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How to Find Your Fit with a Brannock Device

Peter C

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When was the last time you had your foot measured? 

I’ve spent many hours on retail floors across the country and when I ask that question, customers often reply, “not since I was a kid.” Well, a lot can change from the time you were 15. Believe me, at 60, I sure have had that experience. Age, weight, birthing a child, (no, I didn’t do that), knee or back injuries (yes, I’ve had those) and all sorts of things can change your foot's size and shape over time. So, if you haven’t been measured since you were 15, it’s high time you get yourself to a good "sit and fit" shop, and ask someone to use a Brannock device on your feet.

The Brannock device is a tool that was patented by Charles Brannock in 1927 and is the most accurate tool (with 96% accuracy) in correctly measuring your feet. I’ve heard store employees and customers say things like, “that’s such an old tool" and "it hasn’t changed" and "it can’t be that accurate.” I like to remind them that a ruler is an old tool that hasn’t changed either, and I know it’s not version 15.7 of an app on your phone, but it still works just fine. 

A Brannock device measures three important features of your foot: length, width, and arch length

BrannockPost Measurements

The first two are obvious, but the latter may be something many people do not quite understand. Of course it is important to have a shoe that is long enough and wide enough, but does it flex in the right spot given the shape of your foot? This is where arch length matters. 

Your arch length is the distance from your heel to the bump on the joint (the metatarsal head) of your big toe. It is where your foot flexes when you take a step. Ideally, you want to have that part of your foot line up with the part of the shoe that flexes when you walk. Most people do not pay much attention to this measurement. They will wear a shoe that their foot fits into, but sometimes they find they are getting heel lift, blisters, discomfort, or worse—pain from conditions like plantar fasciitis. Taking note of the arch length will go a long way to avoiding such maladies. In fact, arch length is probably the most important measurement to consider when choosing the proper shoe.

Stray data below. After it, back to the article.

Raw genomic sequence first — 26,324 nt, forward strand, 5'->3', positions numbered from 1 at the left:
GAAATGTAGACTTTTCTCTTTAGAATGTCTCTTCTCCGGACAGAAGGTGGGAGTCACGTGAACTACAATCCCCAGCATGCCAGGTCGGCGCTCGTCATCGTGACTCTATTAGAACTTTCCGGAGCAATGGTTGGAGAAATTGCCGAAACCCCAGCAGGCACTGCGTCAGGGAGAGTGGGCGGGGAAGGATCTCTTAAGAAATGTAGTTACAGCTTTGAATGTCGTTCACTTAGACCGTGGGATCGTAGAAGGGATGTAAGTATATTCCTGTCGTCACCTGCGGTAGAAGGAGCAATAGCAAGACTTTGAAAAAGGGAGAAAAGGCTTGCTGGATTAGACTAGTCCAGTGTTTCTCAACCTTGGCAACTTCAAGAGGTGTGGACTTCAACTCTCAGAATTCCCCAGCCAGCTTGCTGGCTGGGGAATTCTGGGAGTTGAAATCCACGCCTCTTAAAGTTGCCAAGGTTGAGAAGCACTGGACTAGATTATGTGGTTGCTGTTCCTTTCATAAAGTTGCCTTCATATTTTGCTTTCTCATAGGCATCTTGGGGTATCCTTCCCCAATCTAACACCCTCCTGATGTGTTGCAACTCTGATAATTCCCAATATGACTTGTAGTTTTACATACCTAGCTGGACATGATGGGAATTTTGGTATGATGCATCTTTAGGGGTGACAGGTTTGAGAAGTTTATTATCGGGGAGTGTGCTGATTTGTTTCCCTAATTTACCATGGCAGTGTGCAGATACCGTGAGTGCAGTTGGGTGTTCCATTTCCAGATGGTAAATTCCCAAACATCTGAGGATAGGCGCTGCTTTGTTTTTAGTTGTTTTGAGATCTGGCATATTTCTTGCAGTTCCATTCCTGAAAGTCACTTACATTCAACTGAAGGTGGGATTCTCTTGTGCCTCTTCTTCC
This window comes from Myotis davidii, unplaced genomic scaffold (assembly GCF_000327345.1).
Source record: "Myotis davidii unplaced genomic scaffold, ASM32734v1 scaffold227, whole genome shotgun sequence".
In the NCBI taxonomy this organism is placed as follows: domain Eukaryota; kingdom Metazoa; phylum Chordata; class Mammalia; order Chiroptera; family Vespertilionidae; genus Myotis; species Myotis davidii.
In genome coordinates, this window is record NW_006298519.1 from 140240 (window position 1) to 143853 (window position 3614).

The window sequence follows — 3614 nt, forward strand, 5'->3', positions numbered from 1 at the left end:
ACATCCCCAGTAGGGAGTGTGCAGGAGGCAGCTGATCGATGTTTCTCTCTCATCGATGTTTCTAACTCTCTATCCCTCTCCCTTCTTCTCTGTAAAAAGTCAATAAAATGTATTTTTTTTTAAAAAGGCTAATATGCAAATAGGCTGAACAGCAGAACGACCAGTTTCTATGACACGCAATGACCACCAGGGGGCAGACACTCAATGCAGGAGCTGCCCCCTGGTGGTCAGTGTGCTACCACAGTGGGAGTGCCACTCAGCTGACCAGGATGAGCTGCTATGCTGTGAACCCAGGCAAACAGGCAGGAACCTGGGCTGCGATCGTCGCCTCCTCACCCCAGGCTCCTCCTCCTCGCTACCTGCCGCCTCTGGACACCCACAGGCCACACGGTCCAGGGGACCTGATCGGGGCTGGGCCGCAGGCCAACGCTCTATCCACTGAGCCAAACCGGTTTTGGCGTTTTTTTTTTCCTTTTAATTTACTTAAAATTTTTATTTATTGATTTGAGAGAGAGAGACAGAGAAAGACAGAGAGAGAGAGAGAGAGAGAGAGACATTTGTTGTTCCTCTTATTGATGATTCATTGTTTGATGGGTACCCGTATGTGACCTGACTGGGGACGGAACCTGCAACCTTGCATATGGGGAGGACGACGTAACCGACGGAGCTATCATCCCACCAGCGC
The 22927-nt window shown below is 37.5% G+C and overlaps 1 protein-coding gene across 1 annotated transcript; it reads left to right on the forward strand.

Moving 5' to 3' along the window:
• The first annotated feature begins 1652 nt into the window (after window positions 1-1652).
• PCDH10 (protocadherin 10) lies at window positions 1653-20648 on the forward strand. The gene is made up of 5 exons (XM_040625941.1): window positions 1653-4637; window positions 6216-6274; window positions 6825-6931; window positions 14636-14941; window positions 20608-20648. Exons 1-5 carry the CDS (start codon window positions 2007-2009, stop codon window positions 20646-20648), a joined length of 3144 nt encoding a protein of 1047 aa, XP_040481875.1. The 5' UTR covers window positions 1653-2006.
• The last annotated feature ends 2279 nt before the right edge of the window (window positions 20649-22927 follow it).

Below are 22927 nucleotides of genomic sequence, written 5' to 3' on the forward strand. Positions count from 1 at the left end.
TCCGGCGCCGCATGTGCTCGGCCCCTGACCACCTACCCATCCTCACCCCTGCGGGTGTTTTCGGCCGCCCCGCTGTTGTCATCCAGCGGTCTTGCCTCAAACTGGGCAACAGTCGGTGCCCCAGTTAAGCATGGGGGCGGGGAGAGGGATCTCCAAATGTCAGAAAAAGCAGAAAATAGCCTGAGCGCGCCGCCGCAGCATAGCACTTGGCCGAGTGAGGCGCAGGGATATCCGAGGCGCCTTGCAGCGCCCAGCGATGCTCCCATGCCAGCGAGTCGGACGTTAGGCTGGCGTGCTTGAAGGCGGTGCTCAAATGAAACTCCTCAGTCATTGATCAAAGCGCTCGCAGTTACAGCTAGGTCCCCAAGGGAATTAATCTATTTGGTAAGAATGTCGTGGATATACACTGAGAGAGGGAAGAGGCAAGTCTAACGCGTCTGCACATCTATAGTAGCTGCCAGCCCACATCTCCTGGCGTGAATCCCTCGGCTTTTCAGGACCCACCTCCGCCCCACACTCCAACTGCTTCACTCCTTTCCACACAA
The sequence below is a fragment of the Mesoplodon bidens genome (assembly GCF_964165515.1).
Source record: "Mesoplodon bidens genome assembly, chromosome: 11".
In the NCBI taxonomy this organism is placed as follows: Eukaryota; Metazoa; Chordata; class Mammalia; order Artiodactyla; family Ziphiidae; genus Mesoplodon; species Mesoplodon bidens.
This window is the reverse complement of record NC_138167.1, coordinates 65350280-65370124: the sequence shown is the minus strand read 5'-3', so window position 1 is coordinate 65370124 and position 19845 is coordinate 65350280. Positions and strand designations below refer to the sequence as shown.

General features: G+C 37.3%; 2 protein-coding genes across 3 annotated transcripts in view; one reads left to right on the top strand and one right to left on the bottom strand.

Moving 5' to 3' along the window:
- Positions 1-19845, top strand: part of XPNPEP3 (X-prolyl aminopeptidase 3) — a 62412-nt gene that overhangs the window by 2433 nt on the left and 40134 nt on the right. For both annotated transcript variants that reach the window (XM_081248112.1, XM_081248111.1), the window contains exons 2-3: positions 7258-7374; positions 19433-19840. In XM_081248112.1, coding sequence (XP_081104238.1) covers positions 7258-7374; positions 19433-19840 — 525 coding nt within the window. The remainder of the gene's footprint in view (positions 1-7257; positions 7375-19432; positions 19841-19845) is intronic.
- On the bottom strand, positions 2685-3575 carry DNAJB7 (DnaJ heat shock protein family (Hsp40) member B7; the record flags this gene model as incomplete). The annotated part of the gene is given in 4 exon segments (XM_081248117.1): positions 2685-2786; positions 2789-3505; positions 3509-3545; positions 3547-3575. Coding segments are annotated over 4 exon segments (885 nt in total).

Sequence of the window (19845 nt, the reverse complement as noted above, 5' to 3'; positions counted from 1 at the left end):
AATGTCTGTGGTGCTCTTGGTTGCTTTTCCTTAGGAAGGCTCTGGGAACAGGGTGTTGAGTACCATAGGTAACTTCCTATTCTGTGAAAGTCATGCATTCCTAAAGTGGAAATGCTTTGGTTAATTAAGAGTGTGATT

Take, for example, the below photo of a woman's foot. 

BrannockPost KellyFoot

Reading the pink bars, her foot length is exactly 7.5. Her width is between a B and a C, and her arch length is 8.5. Where she will physically be able to fit into a 7.5 shoe, she likely will feel better in a size 8. When trying on shoes, a general rule is to split the difference as a good starting point. If I were the employee on the floor, I’d bring out size 8s and 8.5s for her to try. Remember, a good fit leaves plenty of room for the toes so there is no contact with the front, top or sides of the shoe. The heel is comfortably in place with no heel lift or forward motion and there is no sloppy side-to-side motion. 

Now let’s look at this man's foot. His left foot measures, (read the blue) 10.5 Length, C/D width, and about 12 on arch length.  

BrannockPost IainLFoot

His right foot is a little over 11 length, C/D width and 12.5 arch length. Again, where he could fit into a size 11 shoe, he fits much better into a 12. His foot stays in place with the Oboz O FIT insole, it flexes in the proper spot and it is comfortable. 

BrannockPost IainRFoot

To test out a Brannock device for yourself, visit your local Oboz Dealer.

To find your shoe fit at home using a more bare-bones method, check out this video with our Outreach & Training Manager, Dave D. 

 

Peter C

Peter is an Outreach & Training Specialist with Oboz. 

More about Peter? Here you go: 

  • He likes Bryce National Park so much his kid is named after it; he highly recommends a visit if you can
  • As a teacher he took students all over the country hiking; now he gets to travel all over and teach about hiking footwear
  • Loves to connect people to the outdoors; just ask and he’ll try to help you

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